Clea Shearer is ringing in her 41st birthday by entering the next phase of her breast cancer journey.
The “Home Edit” co-founder shared an update on her health on Thursday and revealed that she just began receiving ovary suppression shots that will put her into menopause and lower the chances of her cancer returning.
"Getting my first shot wasn’t a surprise, but I didn’t expect it would be in my former chemo chair! As I sat there, I was flooded with so many feelings and emotions. It’s wild how strong the memories are, and how quickly they come back," the organizing pro wrote alongside a photo of herself in the chair in question.
In addition to her monthly ovary suppression injections, the mother of two will need to take daily medications for the next 10 years, she explained.
"Endocrine therapy comes with a buffet of side effects — but the best side effect is keeping cancer away, so I’ll take it," she wrote.
Shearer, who has been open about her cancer journey since announcing her diagnosis in April 2022, said she's optimistic about the road ahead.
"I’d be lying if I said I wasn’t nervous about how my body will react… but I’m hopeful this year will be kinder, and this phase will be more gentle than the last," she wrote.
Shearer has given her followers a raw look at the treatment process and revealed that she is cancer-free in November.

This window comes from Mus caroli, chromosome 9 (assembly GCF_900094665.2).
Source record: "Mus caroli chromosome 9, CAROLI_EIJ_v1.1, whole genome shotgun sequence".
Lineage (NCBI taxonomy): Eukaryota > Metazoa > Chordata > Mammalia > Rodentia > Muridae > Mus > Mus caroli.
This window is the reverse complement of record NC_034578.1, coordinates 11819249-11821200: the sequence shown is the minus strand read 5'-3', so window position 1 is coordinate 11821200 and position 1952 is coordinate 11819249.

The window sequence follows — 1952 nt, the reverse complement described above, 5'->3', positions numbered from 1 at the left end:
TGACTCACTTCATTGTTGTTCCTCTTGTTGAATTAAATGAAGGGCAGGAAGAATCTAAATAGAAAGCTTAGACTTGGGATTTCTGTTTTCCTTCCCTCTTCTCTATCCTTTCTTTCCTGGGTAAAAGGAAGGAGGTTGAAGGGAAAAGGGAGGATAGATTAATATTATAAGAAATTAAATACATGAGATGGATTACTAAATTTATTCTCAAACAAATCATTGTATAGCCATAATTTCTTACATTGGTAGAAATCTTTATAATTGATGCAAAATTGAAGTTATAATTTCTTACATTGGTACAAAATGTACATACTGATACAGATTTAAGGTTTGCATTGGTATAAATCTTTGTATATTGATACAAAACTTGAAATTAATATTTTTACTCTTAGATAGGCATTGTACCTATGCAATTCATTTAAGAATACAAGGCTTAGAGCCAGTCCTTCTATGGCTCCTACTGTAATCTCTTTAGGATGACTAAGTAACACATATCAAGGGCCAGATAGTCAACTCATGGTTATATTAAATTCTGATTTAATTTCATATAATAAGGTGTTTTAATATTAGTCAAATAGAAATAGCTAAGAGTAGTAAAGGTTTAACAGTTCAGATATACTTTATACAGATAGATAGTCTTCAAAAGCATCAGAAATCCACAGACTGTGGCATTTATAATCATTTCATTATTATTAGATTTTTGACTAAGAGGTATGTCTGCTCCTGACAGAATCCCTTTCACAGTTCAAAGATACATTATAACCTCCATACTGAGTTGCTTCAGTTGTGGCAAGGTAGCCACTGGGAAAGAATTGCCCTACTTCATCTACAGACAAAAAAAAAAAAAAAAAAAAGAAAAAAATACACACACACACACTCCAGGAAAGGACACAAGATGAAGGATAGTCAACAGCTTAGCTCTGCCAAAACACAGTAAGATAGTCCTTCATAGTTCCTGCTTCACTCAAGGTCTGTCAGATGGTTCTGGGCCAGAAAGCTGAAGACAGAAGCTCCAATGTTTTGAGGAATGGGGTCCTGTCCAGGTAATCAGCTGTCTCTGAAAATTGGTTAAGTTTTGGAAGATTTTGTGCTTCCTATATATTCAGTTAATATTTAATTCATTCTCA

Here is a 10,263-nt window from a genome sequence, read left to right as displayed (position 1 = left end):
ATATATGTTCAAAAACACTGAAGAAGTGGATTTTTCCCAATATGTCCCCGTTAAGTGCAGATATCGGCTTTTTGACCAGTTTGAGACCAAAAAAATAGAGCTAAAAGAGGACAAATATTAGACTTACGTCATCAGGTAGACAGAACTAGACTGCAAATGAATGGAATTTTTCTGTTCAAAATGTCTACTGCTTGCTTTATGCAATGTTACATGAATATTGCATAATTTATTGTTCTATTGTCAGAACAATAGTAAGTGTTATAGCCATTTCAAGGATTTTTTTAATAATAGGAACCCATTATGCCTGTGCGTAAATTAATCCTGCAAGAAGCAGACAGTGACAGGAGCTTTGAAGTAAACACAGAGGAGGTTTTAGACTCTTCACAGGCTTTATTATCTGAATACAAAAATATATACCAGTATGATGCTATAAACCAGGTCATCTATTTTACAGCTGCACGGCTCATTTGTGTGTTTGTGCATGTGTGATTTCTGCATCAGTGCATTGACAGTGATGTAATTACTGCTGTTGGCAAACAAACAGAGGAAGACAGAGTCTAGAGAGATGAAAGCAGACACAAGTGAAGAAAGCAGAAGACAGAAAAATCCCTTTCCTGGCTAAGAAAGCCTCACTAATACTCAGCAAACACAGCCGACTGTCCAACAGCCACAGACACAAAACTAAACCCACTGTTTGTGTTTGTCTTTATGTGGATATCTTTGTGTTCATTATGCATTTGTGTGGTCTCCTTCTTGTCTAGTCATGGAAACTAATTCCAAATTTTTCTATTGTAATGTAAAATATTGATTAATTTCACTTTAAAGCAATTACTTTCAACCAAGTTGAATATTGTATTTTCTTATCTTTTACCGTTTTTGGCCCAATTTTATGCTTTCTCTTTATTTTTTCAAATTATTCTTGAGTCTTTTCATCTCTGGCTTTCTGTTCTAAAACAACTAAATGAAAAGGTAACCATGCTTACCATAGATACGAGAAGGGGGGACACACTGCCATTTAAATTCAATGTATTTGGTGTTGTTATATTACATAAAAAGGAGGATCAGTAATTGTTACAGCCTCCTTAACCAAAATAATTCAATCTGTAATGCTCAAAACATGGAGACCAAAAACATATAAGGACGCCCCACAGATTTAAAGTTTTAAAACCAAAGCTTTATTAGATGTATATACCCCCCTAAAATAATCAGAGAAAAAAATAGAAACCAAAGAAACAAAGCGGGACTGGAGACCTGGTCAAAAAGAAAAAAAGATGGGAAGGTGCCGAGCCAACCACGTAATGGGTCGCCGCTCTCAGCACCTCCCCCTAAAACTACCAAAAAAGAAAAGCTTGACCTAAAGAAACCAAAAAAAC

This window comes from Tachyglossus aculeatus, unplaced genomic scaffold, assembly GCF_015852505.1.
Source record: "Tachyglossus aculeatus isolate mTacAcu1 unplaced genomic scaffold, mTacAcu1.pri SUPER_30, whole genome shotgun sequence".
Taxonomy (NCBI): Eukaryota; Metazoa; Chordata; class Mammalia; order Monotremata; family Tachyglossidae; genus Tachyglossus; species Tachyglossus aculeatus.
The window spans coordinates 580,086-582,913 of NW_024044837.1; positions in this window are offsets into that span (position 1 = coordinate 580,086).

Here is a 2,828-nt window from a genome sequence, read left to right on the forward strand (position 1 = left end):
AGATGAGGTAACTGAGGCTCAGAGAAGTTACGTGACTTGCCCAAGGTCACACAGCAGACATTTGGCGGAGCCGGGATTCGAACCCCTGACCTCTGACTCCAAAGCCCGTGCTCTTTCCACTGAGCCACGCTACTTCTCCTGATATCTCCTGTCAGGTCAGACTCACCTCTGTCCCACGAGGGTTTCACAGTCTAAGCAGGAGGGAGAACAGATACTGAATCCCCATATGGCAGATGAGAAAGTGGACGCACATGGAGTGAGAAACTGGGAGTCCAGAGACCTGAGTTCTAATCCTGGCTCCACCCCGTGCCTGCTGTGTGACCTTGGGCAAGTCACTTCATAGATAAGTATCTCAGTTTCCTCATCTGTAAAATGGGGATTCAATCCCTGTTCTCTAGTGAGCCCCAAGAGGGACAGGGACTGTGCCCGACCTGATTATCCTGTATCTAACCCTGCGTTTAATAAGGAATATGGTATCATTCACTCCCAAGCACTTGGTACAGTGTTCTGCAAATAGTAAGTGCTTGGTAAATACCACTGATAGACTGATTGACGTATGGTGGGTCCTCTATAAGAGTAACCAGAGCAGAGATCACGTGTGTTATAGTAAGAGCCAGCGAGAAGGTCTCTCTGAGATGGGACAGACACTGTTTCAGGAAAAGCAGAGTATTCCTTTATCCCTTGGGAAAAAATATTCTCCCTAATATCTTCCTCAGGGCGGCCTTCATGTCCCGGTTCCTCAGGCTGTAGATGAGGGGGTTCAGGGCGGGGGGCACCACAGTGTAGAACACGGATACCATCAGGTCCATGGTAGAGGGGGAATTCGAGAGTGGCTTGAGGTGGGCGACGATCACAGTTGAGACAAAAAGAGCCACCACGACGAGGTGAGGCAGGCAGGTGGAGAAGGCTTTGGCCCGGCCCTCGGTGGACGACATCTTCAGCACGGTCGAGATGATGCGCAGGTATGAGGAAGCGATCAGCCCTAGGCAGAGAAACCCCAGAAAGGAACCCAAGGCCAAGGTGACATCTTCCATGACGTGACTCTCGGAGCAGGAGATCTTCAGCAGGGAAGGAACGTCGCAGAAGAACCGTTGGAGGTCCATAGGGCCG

What is ovarian suppression?
According to the National Cancer Institute (NCI), ovary suppression is a treatment that "stops or lowers the amount of estrogen made by the ovaries." The treatment can be used to prevent or treat breast cancer.
There are various type of ovarian suppression, including the following options:
- Surgery that removes both ovaries, also known as ovarian ablation
- Radiation therapy
- Certain drugs
Experts at John Hopkins Medicine described ovarian suppression as an option for "premenopausal women with estrogen receptor-positive breast tumors."
"Since a premenopausal woman’s ovaries are the main source of estrogen production, temporarily or permanently shutting off their function has been shown to be effective (when used alone) in reducing the chances of a breast cancer recurrence."
The Susan G. Komen organization added that ovarian suppression isn't an option in postmenopausal women "because the ovaries don’t make much estrogen after menopause."
While surgery is an irreversible option, monthly injections prevent patients from ovulating and menstruating and "will put you in temporary menopause," Johns Hopkins Medicine notes.